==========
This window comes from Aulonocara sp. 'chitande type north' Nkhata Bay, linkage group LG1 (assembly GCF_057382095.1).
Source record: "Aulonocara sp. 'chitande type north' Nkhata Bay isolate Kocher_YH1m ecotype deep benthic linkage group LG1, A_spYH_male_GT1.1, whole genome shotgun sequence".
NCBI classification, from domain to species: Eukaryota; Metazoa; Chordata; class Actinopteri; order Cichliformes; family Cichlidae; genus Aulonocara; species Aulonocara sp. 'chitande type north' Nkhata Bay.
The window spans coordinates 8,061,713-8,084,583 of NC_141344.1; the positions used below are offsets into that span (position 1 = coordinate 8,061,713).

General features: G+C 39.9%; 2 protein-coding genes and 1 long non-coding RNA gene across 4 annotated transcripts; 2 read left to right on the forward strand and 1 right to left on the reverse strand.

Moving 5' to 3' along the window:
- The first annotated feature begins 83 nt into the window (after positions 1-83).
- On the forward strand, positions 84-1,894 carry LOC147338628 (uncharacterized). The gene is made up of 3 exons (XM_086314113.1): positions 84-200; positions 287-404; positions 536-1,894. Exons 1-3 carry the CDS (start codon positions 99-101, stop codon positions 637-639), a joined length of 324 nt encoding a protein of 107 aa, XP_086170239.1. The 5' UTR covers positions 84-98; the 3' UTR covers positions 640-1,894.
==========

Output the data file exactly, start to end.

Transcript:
This window comes from Aulonocara sp. 'chitande type north' Nkhata Bay, linkage group LG1 (assembly GCF_057382095.1).
Source record: "Aulonocara sp. 'chitande type north' Nkhata Bay isolate Kocher_YH1m ecotype deep benthic linkage group LG1, A_spYH_male_GT1.1, whole genome shotgun sequence".
NCBI classification, from domain to species: Eukaryota; Metazoa; Chordata; class Actinopteri; order Cichliformes; family Cichlidae; genus Aulonocara; species Aulonocara sp. 'chitande type north' Nkhata Bay.
The window spans coordinates 8,061,713-8,084,583 of NC_141344.1; the positions used below are offsets into that span (position 1 = coordinate 8,061,713).

General features: G+C 39.9%; 2 protein-coding genes and 1 long non-coding RNA gene across 4 annotated transcripts; 2 read left to right on the forward strand and 1 right to left on the reverse strand.

Moving 5' to 3' along the window:
- The first annotated feature begins 83 nt into the window (after positions 1-83).
- On the forward strand, positions 84-1,894 carry LOC147338628 (uncharacterized). The gene is made up of 3 exons (XM_086314113.1): positions 84-200; positions 287-404; positions 536-1,894. Exons 1-3 carry the CDS (start codon positions 99-101, stop codon positions 637-639), a joined length of 324 nt encoding a protein of 107 aa, XP_086170239.1. The 5' UTR covers positions 84-98; the 3' UTR covers positions 640-1,894.